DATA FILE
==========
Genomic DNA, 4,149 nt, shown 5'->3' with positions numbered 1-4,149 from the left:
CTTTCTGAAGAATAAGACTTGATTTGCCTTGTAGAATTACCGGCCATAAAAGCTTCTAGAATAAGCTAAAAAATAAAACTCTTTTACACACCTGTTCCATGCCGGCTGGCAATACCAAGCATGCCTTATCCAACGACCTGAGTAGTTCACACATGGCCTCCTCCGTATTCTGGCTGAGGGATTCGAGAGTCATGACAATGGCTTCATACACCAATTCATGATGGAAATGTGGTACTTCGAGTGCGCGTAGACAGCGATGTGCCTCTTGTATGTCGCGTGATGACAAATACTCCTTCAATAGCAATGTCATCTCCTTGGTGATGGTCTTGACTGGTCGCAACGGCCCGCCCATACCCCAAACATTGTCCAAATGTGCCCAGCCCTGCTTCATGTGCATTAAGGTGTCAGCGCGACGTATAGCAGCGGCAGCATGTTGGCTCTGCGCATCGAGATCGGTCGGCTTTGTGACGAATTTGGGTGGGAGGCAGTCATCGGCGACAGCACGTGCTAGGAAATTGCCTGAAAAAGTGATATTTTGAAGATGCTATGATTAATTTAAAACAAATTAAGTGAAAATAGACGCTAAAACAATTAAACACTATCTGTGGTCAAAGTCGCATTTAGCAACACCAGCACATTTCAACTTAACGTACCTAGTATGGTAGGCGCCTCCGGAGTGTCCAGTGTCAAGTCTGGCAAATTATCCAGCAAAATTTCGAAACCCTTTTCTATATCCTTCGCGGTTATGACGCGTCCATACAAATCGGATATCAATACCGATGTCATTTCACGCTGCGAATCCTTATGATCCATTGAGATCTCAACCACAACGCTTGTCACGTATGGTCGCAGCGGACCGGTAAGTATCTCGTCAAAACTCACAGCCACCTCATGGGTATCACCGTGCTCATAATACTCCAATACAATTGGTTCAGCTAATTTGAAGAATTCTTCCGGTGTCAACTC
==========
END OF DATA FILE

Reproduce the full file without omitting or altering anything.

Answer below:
Genomic DNA, 4,149 nt, shown 5'->3' with positions numbered 1-4,149 from the left:
CTTTCTGAAGAATAAGACTTGATTTGCCTTGTAGAATTACCGGCCATAAAAGCTTCTAGAATAAGCTAAAAAATAAAACTCTTTTACACACCTGTTCCATGCCGGCTGGCAATACCAAGCATGCCTTATCCAACGACCTGAGTAGTTCACACATGGCCTCCTCCGTATTCTGGCTGAGGGATTCGAGAGTCATGACAATGGCTTCATACACCAATTCATGATGGAAATGTGGTACTTCGAGTGCGCGTAGACAGCGATGTGCCTCTTGTATGTCGCGTGATGACAAATACTCCTTCAATAGCAATGTCATCTCCTTGGTGATGGTCTTGACTGGTCGCAACGGCCCGCCCATACCCCAAACATTGTCCAAATGTGCCCAGCCCTGCTTCATGTGCATTAAGGTGTCAGCGCGACGTATAGCAGCGGCAGCATGTTGGCTCTGCGCATCGAGATCGGTCGGCTTTGTGACGAATTTGGGTGGGAGGCAGTCATCGGCGACAGCACGTGCTAGGAAATTGCCTGAAAAAGTGATATTTTGAAGATGCTATGATTAATTTAAAACAAATTAAGTGAAAATAGACGCTAAAACAATTAAACACTATCTGTGGTCAAAGTCGCATTTAGCAACACCAGCACATTTCAACTTAACGTACCTAGTATGGTAGGCGCCTCCGGAGTGTCCAGTGTCAAGTCTGGCAAATTATCCAGCAAAATTTCGAAACCCTTTTCTATATCCTTCGCGGTTATGACGCGTCCATACAAATCGGATATCAATACCGATGTCATTTCACGCTGCGAATCCTTATGATCCATTGAGATCTCAACCACAACGCTTGTCACGTATGGTCGCAGCGGACCGGTAAGTATCTCGTCAAAACTCACAGCCACCTCATGGGTATCACCGTGCTCATAATACTCCAATACAATTGGTTCAGCTAATTTGAAGAATTCTTCCGGTGTCAACTC